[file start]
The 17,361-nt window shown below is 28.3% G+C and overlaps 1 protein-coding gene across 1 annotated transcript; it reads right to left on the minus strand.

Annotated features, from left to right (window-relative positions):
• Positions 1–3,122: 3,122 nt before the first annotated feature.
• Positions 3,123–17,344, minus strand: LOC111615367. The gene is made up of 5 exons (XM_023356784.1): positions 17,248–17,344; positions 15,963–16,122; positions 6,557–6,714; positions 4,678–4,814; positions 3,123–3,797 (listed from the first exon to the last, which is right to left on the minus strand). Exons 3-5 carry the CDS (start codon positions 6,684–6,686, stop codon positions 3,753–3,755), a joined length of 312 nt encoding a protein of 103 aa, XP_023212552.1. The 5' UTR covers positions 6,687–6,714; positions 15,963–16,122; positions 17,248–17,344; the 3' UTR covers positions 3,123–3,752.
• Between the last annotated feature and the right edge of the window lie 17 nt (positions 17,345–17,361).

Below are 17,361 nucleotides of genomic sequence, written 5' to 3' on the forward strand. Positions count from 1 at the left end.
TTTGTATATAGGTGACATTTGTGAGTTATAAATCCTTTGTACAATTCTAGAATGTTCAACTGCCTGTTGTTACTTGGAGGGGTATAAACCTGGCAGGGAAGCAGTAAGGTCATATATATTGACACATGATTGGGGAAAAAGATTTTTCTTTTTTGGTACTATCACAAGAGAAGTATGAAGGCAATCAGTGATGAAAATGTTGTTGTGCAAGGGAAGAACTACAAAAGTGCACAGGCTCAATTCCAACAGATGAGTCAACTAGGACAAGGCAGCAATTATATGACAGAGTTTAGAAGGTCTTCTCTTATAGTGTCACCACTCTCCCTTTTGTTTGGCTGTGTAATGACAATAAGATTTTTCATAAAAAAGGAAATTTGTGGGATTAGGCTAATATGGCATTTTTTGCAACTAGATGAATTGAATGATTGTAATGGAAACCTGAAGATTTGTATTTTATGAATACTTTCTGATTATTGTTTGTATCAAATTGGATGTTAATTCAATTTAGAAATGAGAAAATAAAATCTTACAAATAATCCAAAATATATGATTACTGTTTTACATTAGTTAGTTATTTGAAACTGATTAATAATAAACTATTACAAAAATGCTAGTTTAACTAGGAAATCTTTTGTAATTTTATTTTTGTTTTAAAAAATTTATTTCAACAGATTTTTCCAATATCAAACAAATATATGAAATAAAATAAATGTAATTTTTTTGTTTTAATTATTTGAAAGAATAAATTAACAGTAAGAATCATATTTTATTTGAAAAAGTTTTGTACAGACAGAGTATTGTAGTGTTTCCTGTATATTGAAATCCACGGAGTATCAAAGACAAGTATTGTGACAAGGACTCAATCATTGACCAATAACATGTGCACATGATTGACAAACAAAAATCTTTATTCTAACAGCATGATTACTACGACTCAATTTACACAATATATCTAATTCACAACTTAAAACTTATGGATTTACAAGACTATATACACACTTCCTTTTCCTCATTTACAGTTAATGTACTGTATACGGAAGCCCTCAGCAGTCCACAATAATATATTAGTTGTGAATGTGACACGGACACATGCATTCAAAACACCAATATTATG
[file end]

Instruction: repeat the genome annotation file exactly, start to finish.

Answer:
The 17,361-nt window shown below is 28.3% G+C and overlaps 1 protein-coding gene across 1 annotated transcript; it reads right to left on the minus strand.

Annotated features, from left to right (window-relative positions):
• Positions 1–3,122: 3,122 nt before the first annotated feature.
• Positions 3,123–17,344, minus strand: LOC111615367. The gene is made up of 5 exons (XM_023356784.1): positions 17,248–17,344; positions 15,963–16,122; positions 6,557–6,714; positions 4,678–4,814; positions 3,123–3,797 (listed from the first exon to the last, which is right to left on the minus strand). Exons 3-5 carry the CDS (start codon positions 6,684–6,686, stop codon positions 3,753–3,755), a joined length of 312 nt encoding a protein of 103 aa, XP_023212552.1. The 5' UTR covers positions 6,687–6,714; positions 15,963–16,122; positions 17,248–17,344; the 3' UTR covers positions 3,123–3,752.
• Between the last annotated feature and the right edge of the window lie 17 nt (positions 17,345–17,361).

Below are 17,361 nucleotides of genomic sequence, written 5' to 3' on the forward strand. Positions count from 1 at the left end.
TTTGTATATAGGTGACATTTGTGAGTTATAAATCCTTTGTACAATTCTAGAATGTTCAACTGCCTGTTGTTACTTGGAGGGGTATAAACCTGGCAGGGAAGCAGTAAGGTCATATATATTGACACATGATTGGGGAAAAAGATTTTTCTTTTTTGGTACTATCACAAGAGAAGTATGAAGGCAATCAGTGATGAAAATGTTGTTGTGCAAGGGAAGAACTACAAAAGTGCACAGGCTCAATTCCAACAGATGAGTCAACTAGGACAAGGCAGCAATTATATGACAGAGTTTAGAAGGTCTTCTCTTATAGTGTCACCACTCTCCCTTTTGTTTGGCTGTGTAATGACAATAAGATTTTTCATAAAAAAGGAAATTTGTGGGATTAGGCTAATATGGCATTTTTTGCAACTAGATGAATTGAATGATTGTAATGGAAACCTGAAGATTTGTATTTTATGAATACTTTCTGATTATTGTTTGTATCAAATTGGATGTTAATTCAATTTAGAAATGAGAAAATAAAATCTTACAAATAATCCAAAATATATGATTACTGTTTTACATTAGTTAGTTATTTGAAACTGATTAATAATAAACTATTACAAAAATGCTAGTTTAACTAGGAAATCTTTTGTAATTTTATTTTTGTTTTAAAAAATTTATTTCAACAGATTTTTCCAATATCAAACAAATATATGAAATAAAATAAATGTAATTTTTTTGTTTTAATTATTTGAAAGAATAAATTAACAGTAAGAATCATATTTTATTTGAAAAAGTTTTGTACAGACAGAGTATTGTAGTGTTTCCTGTATATTGAAATCCACGGAGTATCAAAGACAAGTATTGTGACAAGGACTCAATCATTGACCAATAACATGTGCACATGATTGACAAACAAAAATCTTTATTCTAACAGCATGATTACTACGACTCAATTTACACAATATATCTAATTCACAACTTAAAACTTATGGATTTACAAGACTATATACACACTTCCTTTTCCTCATTTACAGTTAATGTACTGTATACGGAAGCCCTCAGCAGTCCACAATAATATATTAGTTGTGAATGTGACACGGACACATGCATTCAAAACACCAATATTATG